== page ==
I'm wrong. There is a Metra Station serving O'Hare, called O'Hare Transfer, on the North Central Line. The issue isn't so much the time it takes to get from Downtown -- 32 minutes. It's that the service is infrequent--two trains in the morning, three trains in the afternoon, five in the evening--and not convenient for early or late flights. While the airport ground transportation system does provide service to this station, I don't know how long it takes to get to the airport from the station by shuttle. When you factor that time in (plus it costs more than the subway), the subway makes more sense.

Midway is in striking distance from the Heritage Corridor Metra line, but not super close, a few miles from the Summit Station. The line has limited service, unlike the rapid transit line.

Chicago, IL
O'Hare Airport serving the Chicago Metropolitan Area is one of the world's busiest.

Rapid transit serves the O'Hare Airport--the Blue Line--along with various bus services, including regional bus from distant locations. While Chicago has a rich system of regional railroad passenger service including the nation's only still existing interurban railway, the South Shore Line (serving Chicago from Northern Indiana) neither O'Hare nor Midway Airports are served by trains that is, the Metra system of regional passenger railroad services).  Midway too has rapid transit ("L" or "El") service, although the last time I was there, the station was a long walk with heavy baggage to the airport.

The Airports are owned by the City of Chicago, which put out a tender for creating a high(er) speed rail connection from Downtown (the Loop) to O'Hare Airport. According to Progressive Railroading ("Four teams vie to build Chicago O'Hare express rail line"), four companies have responded.

Airport service through a set of regional rail services?  In January, there was an interesting op-ed, "The limited thinking behind the O'Hare-Loop high-speed rail idea," in the Chicago Tribune making the point that (1) there isn't good recent data on how many people go to the airport from the Loop, (2) but that the most recent study (from 1988) found that it was about 20%, and (3) that it makes more sense to not just focus on adding a rail connection from Downtown but from other locations in the region as well.

-- proposal for express service to O'Hare, Midwest High Speed Rail Association

Rail service and National and BWI Airports.  That dovetails with discussion in this blog about railroad passenger access to National Airport in Northern Virginia. It's limited, but does exist via VRE, which provides limited mostly one direction service (from Virginia in the morning and to Virginia in the evening) so that the station isn't a particularly convenient way to get to the airport.

-- "A brief comment on ground transportation at National Airport vis a vis VRE rail service," 12/16
-- "Revisiting stories: ground transportation at airports (DCA/Logan)," 11/17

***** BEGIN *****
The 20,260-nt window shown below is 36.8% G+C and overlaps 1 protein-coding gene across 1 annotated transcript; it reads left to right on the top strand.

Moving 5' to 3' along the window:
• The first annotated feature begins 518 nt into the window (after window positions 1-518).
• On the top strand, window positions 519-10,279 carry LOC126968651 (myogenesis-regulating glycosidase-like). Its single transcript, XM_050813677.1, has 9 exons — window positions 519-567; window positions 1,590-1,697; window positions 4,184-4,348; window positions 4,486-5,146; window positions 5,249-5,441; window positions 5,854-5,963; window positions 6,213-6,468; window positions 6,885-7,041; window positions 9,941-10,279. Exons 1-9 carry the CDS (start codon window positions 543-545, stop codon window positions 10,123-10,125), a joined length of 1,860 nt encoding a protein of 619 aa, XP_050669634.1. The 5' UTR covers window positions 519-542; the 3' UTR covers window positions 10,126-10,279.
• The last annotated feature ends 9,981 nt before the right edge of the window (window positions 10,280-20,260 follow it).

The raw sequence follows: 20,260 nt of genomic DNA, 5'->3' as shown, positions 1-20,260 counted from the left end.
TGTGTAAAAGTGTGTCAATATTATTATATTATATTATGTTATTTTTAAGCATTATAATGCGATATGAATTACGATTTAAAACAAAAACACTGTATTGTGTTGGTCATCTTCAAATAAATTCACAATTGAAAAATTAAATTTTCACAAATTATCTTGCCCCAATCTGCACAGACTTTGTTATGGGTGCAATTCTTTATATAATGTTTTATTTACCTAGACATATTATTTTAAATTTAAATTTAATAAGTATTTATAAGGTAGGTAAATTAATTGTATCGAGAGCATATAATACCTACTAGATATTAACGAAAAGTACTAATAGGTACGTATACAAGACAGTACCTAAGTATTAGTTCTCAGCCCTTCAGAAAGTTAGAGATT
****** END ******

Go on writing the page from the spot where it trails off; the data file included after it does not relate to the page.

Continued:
By contrast, the BWI Airport in Maryland is served bi-directionally by both the regional passenger service MARC and Amtrak. A few years ago, MARC added weekend service on the Penn Line serving BWI, so that it is reasonably cheap to get to and from there by train ($7 one-way) every day of the week.

Were the MARC Penn Line and VRE Fredericksburg Line to be merged as I have suggested ("A new backbone for the regional transit system: merging the MARC Penn and VRE Fredericksburg Lines"), this would provide service to National Airport, Union Station, and BWI Airport on the same line.

Toronto and London.  WRT the desire for higher speed train service to the airport, Pearson Airport in Toronto developed such a service, separate from the existing GO passenger rail system, and it hadn't been particularly successful, although ridership has increased reasonably significantly since the premium pricing was replaced with cheaper fares ("Union Pearson Express fare slashed from $27.50 to $12, CBC; "Ridership Has Tripled on Toronto’s Union Pearson Express," Torontoist).

Heathrow Express is an example of a higher speed railroad passenger service that is premium-priced ("Heathrow Express peak fares increase by almost nine per cent," London Evening Standard) and successful, but London is a huge metropolis and an international center. 

Next year, the new London Crossrail project will bring additional passenger rail service to the Airport ("Heathrow Express braces for Crossrail to end airport monopoly," Bloomberg).

Even though O'Hare is slightly busier as the world's sixth most used airport, while Heathrow is the seventh busiest, a much greater proportion of O'Hare's users are "local" while Heathrow's customer base is international, and international travelers have a greater propensity to use higher priced ground transportation services.

Chicago and Toronto are similarly sized.  It's arguable that there is enough demand for a premium priced train service to O'Hare Airport from Downtown. But as the Toronto experience proves there is demand for a faster and more direct service, even if people aren't willing to pay a premium price.

Regional transportation planning often overlooks (or under-studies) airports.  The Downtown-centric project initiated by Mayor Emanuel does indicate that likely it's better to have a comprehensive transportation planning program for airports, led by the area metropolitan planning organization, so that broader questions can be asked and answered.

I haven't found many examples of such plans, but the Puget Sound region is one of them.

-- Regional Airport Ground Access Plan, Puget Sound Regional Council (note that the plan is out of date, and no longer on the PSRC website)

Utilizing demand for airport travel as a way to bring about better regional passenger train service to the airport and other destinations as suggested in the op-ed would achieve higher quality outcomes than the current project's strict focus on travel between Downtown Chicago and the O'Hare Airport.